In the aftermath of the incident in Minneapolis on May 25, where George Floyd was killed by a white police officer who had his knee on the back of his neck, protests have erupted across the …
In the aftermath of the incident in Minneapolis on May 25, where George Floyd was killed by a white police officer who had his knee on the back of his neck, protests have erupted across the nation — both violent and peaceful. Peaceful protests have popped up in several spots on Long Island, including West Islip on Higbie Lane on Monday afternoon.
The gathering spanned several blocks of Higbie Lane and topped 1,000 protestors. Many motorists traveling down Higbie Lane through the protest area honked in concurrence with the protestors and acknowledgement of the injustice minorities face — particularly black Americans. Additionally, the protest is very centric to police brutality and oppression of black Americans by police.
Bay Shore resident Jeffrey Clinton protested on Higbie Lane on Monday. He said major reform in the way the nation is run is necessary in order to prevent incidents like George Floyd’s death.
“There is no excuse for black Americans to live like this and be killed by police. If you want to stop George Floyds from happening, you are going to have to look at economic policy, reparations, desegregation, and reform on police and the criminal justice system.
West Islip resident Warren Mack said that what the affected community not only wants, but needs, is significant and drastic change.
“We have dealt with so much prejudice, racism, [and] discrimination our whole lives. We have had enough,” Mack said. “No more George Floyds. No more Trayvon Martins. We do not want any more of that.”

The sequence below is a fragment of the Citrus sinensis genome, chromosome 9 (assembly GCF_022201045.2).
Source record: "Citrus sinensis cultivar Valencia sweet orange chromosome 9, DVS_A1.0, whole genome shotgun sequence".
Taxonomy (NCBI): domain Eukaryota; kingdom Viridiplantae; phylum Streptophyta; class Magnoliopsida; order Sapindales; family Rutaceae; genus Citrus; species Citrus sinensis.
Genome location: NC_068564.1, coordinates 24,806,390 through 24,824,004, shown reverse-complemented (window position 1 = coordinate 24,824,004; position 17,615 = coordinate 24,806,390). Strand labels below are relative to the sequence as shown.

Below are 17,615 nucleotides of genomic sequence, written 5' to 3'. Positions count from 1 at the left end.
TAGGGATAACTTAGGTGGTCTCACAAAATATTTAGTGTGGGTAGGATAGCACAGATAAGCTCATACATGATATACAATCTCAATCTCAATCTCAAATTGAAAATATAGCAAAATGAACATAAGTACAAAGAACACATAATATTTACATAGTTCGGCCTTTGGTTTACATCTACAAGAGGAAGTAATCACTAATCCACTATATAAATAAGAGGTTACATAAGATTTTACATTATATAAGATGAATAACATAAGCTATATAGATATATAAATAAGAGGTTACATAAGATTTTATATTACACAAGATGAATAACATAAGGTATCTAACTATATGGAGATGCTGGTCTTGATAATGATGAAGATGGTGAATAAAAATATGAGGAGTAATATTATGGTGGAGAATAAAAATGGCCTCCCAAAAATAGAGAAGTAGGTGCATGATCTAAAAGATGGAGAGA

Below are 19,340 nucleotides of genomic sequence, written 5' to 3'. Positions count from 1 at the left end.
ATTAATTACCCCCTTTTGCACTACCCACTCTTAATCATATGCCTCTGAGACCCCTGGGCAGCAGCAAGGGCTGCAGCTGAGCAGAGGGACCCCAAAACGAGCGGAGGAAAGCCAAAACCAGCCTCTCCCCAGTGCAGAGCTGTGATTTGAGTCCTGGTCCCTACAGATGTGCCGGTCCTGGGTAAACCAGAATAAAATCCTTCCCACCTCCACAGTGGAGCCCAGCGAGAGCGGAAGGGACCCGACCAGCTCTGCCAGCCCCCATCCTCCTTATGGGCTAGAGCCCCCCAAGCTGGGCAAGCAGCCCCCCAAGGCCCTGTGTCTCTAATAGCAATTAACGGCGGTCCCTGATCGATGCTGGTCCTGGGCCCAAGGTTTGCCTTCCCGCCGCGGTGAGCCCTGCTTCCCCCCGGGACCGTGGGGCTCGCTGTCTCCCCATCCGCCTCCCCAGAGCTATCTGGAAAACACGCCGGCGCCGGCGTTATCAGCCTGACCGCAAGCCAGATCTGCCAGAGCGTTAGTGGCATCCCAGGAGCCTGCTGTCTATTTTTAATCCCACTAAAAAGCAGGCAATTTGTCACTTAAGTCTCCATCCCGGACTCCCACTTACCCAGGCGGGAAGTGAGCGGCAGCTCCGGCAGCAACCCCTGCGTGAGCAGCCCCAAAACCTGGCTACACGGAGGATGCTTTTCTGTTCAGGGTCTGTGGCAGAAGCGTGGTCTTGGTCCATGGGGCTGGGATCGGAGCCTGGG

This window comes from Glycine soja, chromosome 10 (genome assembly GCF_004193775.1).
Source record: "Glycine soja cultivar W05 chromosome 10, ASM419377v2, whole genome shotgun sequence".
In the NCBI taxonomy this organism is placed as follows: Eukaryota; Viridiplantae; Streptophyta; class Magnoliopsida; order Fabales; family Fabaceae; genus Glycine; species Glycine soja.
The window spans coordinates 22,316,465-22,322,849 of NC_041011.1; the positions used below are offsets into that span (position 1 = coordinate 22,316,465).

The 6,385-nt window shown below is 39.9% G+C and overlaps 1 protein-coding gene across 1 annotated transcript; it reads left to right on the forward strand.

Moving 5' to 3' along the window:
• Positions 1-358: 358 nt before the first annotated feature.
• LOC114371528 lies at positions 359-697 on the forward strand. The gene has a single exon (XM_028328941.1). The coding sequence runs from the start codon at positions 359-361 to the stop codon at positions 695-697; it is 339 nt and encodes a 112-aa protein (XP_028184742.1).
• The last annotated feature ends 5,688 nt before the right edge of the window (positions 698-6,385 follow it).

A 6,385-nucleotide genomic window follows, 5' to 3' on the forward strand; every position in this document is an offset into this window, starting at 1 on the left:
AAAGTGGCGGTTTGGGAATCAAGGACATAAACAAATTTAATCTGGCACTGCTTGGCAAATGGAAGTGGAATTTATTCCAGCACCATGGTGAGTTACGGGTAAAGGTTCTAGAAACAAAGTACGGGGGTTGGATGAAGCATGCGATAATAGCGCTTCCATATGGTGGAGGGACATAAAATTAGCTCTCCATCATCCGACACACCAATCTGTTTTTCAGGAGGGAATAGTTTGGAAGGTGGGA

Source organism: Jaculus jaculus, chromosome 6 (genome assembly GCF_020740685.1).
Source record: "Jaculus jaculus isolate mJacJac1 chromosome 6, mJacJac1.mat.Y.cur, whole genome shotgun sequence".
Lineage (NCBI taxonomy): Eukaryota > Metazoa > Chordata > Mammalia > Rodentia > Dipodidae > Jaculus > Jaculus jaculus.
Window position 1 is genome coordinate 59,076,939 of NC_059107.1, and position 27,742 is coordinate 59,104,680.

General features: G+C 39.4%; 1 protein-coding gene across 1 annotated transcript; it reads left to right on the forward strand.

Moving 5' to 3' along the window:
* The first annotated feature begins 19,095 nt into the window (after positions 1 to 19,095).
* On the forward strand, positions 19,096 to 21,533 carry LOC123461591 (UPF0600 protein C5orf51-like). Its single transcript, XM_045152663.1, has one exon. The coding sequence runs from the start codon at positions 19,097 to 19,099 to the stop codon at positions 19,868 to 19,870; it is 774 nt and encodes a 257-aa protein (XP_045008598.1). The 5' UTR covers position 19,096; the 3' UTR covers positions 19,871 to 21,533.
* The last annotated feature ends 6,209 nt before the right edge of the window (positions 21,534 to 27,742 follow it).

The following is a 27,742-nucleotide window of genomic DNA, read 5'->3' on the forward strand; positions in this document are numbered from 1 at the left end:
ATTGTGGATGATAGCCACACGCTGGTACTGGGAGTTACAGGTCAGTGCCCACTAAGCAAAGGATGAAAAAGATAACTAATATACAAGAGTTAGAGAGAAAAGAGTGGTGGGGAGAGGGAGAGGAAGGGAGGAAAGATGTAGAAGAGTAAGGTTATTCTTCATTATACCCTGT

Mack’s girlfriend, Yvette Santiago, stood with him on Higbie Lane and said that protesting in suburban areas like West Islip furthers the call for drastic change.
“With the media, everyone can see what happened,” Santiago said. “We are in an age of media. Everyone can see it. It cannot be hushed, and it cannot be silenced. And neither will we.”
Suffolk County Police Department was once under direct oversight by the federal Department of Justice for issues regarding racial discrimination. That oversight was lifted during President Donald Trump’s leadership. Islip resident Joe Tronolone made note of this when interviewed during the protest on Monday.
“Yes, [George Floyd’s death] happened in Minneapolis, but we have had problems with the SCPD as well,” Tronolone said. “And it is all about solidarity. People are being oppressed by the police.”
Furthermore, it has been indicated that Long Island is the most segregated suburb in America. Bay Shore resident Diego Castillo explained that he grew up in Queens and moved to Suffolk County when he was 13.
“It was a big change. It was a melting pot in the borough,” Castillo said, continuing on to explain the visible de facto segregation in townships and hamlets across Long Island, includ- ing Islip Town. “When I was younger, I would tell someone I was from Islip, they would say, ‘oh, you are from Central Islip.’ No, I am from Islip.”